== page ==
Like the politicians Will set out to study, his words must be taken seriously. Two words are key to his thought — “decent” and “civility” — his shorthand for different political mentalities. “Decent” arises in his language as something bad about Democrats: “There hangs about the Democratic party an aura of moral overreaching. A symptom is the use of words like ‘decent’….as in ‘a decent society requires this or that.'” “Civility,” according to Will, is what will be restored when the Iran-contra scandal is swept away. But the meaning of these words, as Will uses them, is broader.
He uses “civility” to mean manners masquerading as morals, a category of form referring less to the rule of law than to the rule of etiquette; it is more an unspoken social, rather than ethical, code. Correct behavior may make the good possible, it is not goodness itself.
By contrast, “decency,” which Will belittles, actually is about morals. And there is some history behind the word and its content. The introduction of the word “decent” into the political vocabulary can be attributed to George Orwell. In his essay on Charles Dickens, he defined the essence of the great novelist’s sensibility as “decent.” In an age of totalitarians, Dickens’s message was still contemporary. Orwell wrote: “The central problem — how to prevent power from being abused — remains unsolved…’If men would behave decently the world would be decent’ is not such a platitude as it sounds.” Since Orwell’s use of the word, a number of liberals, intellectuals, and reformers have taken it up. “Decent” connotes a tempered moral position, one that carefully avoids righteous absolutism; it also suggests compassion and patience. The word is precisely the opposite of elite condescension, the opposite of hauteur.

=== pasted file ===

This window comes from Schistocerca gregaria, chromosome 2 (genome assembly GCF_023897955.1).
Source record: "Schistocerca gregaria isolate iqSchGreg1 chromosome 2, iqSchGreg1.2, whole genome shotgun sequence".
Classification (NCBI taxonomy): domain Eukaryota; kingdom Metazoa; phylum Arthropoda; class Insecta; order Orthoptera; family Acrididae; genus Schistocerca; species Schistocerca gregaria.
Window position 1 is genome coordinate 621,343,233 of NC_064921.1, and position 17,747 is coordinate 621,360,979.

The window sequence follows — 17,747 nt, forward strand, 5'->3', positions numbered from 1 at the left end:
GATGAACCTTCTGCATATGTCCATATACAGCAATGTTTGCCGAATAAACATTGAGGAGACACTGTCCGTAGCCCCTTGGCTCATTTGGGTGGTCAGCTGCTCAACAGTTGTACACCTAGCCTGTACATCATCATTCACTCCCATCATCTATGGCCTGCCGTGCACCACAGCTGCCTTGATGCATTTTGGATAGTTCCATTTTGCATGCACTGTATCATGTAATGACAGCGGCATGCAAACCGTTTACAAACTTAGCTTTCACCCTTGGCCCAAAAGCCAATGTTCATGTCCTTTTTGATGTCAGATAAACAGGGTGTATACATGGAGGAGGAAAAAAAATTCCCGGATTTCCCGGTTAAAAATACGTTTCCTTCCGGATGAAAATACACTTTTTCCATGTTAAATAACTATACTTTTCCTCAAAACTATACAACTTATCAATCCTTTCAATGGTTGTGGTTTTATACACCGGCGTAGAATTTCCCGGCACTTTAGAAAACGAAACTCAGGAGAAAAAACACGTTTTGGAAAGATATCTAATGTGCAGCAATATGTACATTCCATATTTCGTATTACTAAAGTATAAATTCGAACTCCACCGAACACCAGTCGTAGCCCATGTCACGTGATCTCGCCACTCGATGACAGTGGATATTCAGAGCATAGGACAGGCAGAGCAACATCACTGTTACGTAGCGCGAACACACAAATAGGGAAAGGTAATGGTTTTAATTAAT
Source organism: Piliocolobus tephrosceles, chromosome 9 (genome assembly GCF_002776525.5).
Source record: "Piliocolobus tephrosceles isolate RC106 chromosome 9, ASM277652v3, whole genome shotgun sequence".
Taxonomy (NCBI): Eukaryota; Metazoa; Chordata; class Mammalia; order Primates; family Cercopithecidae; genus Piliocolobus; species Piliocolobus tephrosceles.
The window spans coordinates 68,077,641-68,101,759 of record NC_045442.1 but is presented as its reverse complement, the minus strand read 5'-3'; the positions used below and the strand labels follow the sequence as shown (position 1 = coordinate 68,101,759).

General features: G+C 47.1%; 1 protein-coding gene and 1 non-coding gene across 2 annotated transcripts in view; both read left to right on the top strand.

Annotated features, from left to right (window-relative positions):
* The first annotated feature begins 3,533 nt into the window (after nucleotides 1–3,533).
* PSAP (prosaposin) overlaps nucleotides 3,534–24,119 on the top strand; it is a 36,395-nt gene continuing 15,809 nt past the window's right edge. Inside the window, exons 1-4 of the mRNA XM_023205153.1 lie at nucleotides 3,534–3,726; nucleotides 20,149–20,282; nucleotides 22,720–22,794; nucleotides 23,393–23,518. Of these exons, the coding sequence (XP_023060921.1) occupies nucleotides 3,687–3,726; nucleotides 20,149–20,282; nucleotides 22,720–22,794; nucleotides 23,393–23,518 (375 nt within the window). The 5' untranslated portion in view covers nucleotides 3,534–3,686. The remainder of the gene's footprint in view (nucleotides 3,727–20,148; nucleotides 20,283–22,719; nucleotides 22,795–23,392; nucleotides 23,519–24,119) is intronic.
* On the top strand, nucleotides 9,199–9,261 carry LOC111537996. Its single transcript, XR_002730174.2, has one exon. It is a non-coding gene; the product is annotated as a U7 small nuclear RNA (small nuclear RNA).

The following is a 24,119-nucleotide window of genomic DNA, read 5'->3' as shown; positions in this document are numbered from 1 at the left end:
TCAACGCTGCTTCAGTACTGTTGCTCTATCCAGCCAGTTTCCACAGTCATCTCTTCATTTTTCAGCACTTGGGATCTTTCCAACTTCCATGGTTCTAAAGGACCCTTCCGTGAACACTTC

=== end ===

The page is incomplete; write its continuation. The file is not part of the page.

This neatly annihilates Will but almost as nicely cleaves Sensible Liberals like Kleiman, whose active hostility to the decent isn’t so apparent as Will’s but whose fealty to stupid “standards” of civility more than equals the bowtied fucktard’s. Basically, like Bitch, PhD., Blumenthal finds something abhorrent and hollow in those who strictly call for civility and at the same time give plenty of legitimacy to the most dreadful, indecent arguments and personages in the entire polity.
Still skeptical? Let me show you. Let’s say you — well, you have a Randroid nutjob who says that people should whack anti-war protestors with 2x4s. The normal response is to condemn said Randroid as a morally-degenerate asshat. But no, that would be incivil, and we can’t have that. Rather, one must calmly engage the “really bad suggestion” — thus making it legitimate, as if it’s just another policy proposal to yay or nay. And for good measure, when the decent people reply in kind (the moral equivalent of turning the other fist to Galt’s argument) the Sensible Liberal decides then that “[d]ebate’s over. Time to go home. Your opponents can make you angry, but it takes people who are (at least in a given argument) on your side to make you ashamed.” How’s that for even-handedness? Galt advocated violence, the nasty Atriots cussed her in e-mails for it. And the Atriots are the bad guys. But then Galt’s suggestion was indecent, which Kleiman can find time for, while the Atriots were incivil, which he finds, of course, to be beyond the pale.
But then bullshit even-handedness is Kleiman’s stock-in-trade.
And if his pole-up-his-ass style wasn’t enough to turn you off, and you somehow otherwise find tolerable his skillz at cheerfully engaging depravity and stupidity, there’s always his pro-war idiocy to give you a reason to ignore him (and is of a piece with his uncanny ability to countenance the obscenely indecent for the sake of civility): Here and here.
So fuck that fucking pukeface Mark Fucking A. Fucking Kleiman.